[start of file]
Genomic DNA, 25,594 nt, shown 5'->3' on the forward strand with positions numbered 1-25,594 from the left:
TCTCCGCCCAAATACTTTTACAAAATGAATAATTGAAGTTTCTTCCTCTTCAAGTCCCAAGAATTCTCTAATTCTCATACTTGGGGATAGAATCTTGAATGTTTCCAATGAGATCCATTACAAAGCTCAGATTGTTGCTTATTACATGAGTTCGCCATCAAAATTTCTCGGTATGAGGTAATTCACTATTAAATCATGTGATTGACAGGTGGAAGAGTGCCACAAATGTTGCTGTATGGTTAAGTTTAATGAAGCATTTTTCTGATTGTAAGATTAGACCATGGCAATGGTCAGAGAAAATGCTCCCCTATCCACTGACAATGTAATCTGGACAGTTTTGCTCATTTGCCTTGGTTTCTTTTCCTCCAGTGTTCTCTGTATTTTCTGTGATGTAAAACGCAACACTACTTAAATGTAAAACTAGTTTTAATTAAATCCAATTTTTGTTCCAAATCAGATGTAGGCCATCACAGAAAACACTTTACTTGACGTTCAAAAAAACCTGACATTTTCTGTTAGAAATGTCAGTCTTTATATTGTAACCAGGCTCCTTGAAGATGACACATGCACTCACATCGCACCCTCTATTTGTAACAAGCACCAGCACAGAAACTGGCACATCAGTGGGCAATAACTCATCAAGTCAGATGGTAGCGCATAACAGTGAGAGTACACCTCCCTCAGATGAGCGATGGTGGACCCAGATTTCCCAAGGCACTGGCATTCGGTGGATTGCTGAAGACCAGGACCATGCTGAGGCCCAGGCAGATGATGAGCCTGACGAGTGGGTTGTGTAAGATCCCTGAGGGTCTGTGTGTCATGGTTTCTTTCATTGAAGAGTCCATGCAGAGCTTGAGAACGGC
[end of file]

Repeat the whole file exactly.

Genomic DNA, 25,594 nt, shown 5'->3' on the forward strand with positions numbered 1-25,594 from the left:
TCTCCGCCCAAATACTTTTACAAAATGAATAATTGAAGTTTCTTCCTCTTCAAGTCCCAAGAATTCTCTAATTCTCATACTTGGGGATAGAATCTTGAATGTTTCCAATGAGATCCATTACAAAGCTCAGATTGTTGCTTATTACATGAGTTCGCCATCAAAATTTCTCGGTATGAGGTAATTCACTATTAAATCATGTGATTGACAGGTGGAAGAGTGCCACAAATGTTGCTGTATGGTTAAGTTTAATGAAGCATTTTTCTGATTGTAAGATTAGACCATGGCAATGGTCAGAGAAAATGCTCCCCTATCCACTGACAATGTAATCTGGACAGTTTTGCTCATTTGCCTTGGTTTCTTTTCCTCCAGTGTTCTCTGTATTTTCTGTGATGTAAAACGCAACACTACTTAAATGTAAAACTAGTTTTAATTAAATCCAATTTTTGTTCCAAATCAGATGTAGGCCATCACAGAAAACACTTTACTTGACGTTCAAAAAAACCTGACATTTTCTGTTAGAAATGTCAGTCTTTATATTGTAACCAGGCTCCTTGAAGATGACACATGCACTCACATCGCACCCTCTATTTGTAACAAGCACCAGCACAGAAACTGGCACATCAGTGGGCAATAACTCATCAAGTCAGATGGTAGCGCATAACAGTGAGAGTACACCTCCCTCAGATGAGCGATGGTGGACCCAGATTTCCCAAGGCACTGGCATTCGGTGGATTGCTGAAGACCAGGACCATGCTGAGGCCCAGGCAGATGATGAGCCTGACGAGTGGGTTGTGTAAGATCCCTGAGGGTCTGTGTGTCATGGTTTCTTTCATTGAAGAGTCCATGCAGAGCTTGAGAACGGC